Armed for a battle with elements

Living on an Active Earth
April 30, 2004

Roger Musson ponders efforts to convert quake disasters into mere nuisances.

Three days before Christmas last year, a moderate-sized earthquake struck the town of San Simeon, California. There was some damage, and two people were killed. Four days later, on Boxing Day, another earthquake occurred, much the same in terms of size, but in another part of the world and with dramatically different consequences. The epicentre was close to the town of Bam, in southeast Iran. In seconds, most of the houses in Bam and the nearby villages were turned into piles of brick fragments and suffocating dust. It was night; most people were indoors asleep. Anyone who was buried under that dust had little chance of survival. Altogether, about 43,000 people perished, although in disasters such as this one the true death toll can never be precisely known.

The contrast between these two earthquakes was not lost on journalists I spoke to after the Bam earthquake. One could hardly look for a clearer illustration of the fact that, although earthquakes may be a natural phenomenon, earthquake disasters also have a human cause. In an earthquake-prone area, the quality of the local building stock makes all the difference between an earthquake that is merely a nuisance and one that is a catastrophe. Yet it is equally clear that one cannot export Californian solutions to Iran unless you can also export the Californian economy.

In particular, all around the world, local housing usually reflects the local availability of raw materials. In California, timber is relatively plentiful. Timber makes strong, flexible houses that stand up very well to earthquake shaking. In southeast Iran, timber is hardly to be found, and houses are usually made of mud brick. Such houses are fragile, stiff and prone to complete collapse after even moderate shaking. If a Californian timber house is shaken severely, it may be thrown off its foundations, but it retains most of its structural integrity and the occupants are likely to survive. When a mud-brick house collapses, if the occupants are not crushed to death they are likely be suffocated by the dust from disintegrating brick.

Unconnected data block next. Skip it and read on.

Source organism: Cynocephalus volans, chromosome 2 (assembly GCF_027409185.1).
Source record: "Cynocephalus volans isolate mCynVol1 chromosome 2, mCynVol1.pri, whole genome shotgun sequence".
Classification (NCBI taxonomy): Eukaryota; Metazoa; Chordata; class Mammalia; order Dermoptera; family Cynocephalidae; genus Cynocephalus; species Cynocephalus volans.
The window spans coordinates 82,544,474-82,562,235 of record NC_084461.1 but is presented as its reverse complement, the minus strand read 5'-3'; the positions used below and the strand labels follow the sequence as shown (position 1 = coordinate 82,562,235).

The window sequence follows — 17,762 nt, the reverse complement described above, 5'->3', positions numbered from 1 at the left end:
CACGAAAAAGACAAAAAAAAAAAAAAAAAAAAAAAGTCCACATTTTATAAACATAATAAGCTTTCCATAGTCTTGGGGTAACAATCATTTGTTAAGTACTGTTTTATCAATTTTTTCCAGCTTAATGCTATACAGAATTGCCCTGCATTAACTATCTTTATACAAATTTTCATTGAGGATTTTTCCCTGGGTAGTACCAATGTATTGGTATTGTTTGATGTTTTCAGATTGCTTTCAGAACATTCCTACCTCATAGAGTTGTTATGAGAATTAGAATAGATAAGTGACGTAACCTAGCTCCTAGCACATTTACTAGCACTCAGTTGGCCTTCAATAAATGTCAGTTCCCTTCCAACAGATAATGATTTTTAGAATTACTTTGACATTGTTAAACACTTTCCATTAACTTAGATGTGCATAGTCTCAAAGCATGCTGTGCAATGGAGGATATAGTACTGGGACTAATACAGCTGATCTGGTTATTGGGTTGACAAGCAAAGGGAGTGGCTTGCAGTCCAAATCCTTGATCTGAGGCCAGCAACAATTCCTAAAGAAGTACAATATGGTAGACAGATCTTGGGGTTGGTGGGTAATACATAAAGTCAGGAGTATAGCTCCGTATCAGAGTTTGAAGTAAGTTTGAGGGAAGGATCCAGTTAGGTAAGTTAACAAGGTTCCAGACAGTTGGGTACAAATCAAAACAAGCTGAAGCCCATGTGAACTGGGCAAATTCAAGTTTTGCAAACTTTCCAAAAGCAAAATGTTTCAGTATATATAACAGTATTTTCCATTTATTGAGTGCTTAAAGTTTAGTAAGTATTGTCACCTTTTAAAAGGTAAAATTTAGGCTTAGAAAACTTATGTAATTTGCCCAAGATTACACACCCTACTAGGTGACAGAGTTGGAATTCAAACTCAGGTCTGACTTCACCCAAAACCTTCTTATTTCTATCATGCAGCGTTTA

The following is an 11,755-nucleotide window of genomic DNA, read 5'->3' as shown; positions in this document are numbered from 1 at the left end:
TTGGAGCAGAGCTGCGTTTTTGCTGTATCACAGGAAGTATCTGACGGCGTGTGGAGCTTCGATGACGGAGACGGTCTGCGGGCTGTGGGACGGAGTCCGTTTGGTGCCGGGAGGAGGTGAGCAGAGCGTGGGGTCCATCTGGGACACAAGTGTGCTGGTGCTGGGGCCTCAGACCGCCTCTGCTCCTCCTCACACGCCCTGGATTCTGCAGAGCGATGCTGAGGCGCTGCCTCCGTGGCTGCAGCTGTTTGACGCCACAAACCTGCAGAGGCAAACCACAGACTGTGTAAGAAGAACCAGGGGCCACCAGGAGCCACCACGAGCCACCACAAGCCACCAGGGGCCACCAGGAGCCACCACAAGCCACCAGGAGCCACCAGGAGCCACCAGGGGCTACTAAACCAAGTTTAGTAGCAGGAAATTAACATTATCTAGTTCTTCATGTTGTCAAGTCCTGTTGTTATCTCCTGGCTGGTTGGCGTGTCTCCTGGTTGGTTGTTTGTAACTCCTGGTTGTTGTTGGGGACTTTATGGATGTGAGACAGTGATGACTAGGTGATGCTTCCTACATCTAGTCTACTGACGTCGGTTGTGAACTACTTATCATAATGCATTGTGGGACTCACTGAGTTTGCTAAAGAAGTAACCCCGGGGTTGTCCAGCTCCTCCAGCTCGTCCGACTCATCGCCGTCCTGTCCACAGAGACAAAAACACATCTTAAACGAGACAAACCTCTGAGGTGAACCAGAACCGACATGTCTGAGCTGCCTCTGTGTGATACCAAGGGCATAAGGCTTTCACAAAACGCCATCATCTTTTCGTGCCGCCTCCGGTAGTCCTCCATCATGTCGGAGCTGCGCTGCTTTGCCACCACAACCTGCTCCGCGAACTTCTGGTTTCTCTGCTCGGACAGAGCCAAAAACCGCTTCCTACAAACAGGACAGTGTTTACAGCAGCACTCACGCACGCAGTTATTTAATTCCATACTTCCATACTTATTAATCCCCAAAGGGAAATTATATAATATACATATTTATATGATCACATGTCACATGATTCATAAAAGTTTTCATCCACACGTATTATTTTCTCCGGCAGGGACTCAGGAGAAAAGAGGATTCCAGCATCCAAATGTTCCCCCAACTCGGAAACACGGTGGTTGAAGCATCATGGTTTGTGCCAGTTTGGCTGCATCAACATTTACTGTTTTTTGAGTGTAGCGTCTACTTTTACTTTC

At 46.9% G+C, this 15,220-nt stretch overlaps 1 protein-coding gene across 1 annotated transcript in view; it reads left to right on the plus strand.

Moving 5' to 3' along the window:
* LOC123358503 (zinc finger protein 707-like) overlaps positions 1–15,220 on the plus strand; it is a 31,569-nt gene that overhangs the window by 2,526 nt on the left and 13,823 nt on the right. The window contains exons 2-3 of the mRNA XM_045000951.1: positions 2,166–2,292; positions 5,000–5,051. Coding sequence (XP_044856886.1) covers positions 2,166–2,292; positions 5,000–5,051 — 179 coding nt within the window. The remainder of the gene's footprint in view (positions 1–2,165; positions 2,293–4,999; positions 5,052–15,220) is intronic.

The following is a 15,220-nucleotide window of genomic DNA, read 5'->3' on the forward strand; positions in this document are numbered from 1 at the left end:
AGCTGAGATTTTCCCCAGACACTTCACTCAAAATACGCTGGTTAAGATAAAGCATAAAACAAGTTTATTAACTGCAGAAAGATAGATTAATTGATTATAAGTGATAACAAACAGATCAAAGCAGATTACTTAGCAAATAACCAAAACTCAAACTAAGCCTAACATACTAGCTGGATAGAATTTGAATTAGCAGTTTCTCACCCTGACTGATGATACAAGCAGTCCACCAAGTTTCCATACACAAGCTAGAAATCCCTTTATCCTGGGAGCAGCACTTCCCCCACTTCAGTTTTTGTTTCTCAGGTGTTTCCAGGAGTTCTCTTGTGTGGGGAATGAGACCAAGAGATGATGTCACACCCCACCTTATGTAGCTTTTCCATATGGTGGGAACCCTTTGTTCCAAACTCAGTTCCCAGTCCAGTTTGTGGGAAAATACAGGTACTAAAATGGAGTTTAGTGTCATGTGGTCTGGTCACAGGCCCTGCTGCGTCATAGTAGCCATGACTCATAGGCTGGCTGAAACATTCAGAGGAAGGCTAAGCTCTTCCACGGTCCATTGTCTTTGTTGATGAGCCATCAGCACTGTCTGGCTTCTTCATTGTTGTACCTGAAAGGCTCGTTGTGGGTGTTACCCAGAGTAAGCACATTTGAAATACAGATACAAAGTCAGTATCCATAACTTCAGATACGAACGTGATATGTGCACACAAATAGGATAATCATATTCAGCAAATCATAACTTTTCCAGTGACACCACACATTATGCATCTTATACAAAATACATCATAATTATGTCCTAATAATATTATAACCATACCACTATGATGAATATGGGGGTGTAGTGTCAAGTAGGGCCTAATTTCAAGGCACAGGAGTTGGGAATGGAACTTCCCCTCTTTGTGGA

Finding strategies to reduce earthquake losses that can be implemented not just in rich nations such as the US and Japan, but also in poor countries such as Iran, is one of the key issues facing those charged with making the world a safer place from natural hazards. The 1990s were designated the International Decade of Natural Disaster Reduction, and, while it produced valuable initiatives, when its conclusion was bracketed by the devastating earthquakes of Izmit (1999) and Gujarat (2001), a number of voices could be heard questioning how much natural disasters really had been reduced. What now is the way forward? Any solution has to involve not just scientists, but also planners, politicians, regulators and so on.

Living on an Active Earth: Perspectives on Earthquake Science is intended as a contribution to this process, and is described throughout as a report rather than a book. As stated in the preface, it was compiled with funding from the National Academies to "assess the current scientific understanding of earthquake processes... prepare a comprehensive summary of the multidisciplinary research throughout the earth and physical sciences on the origins, properties and consequences of earthquakes, assess the research goals for the field of earthquake science, particularly as they support engineering and policy efforts to improve seismic mitigation strategies".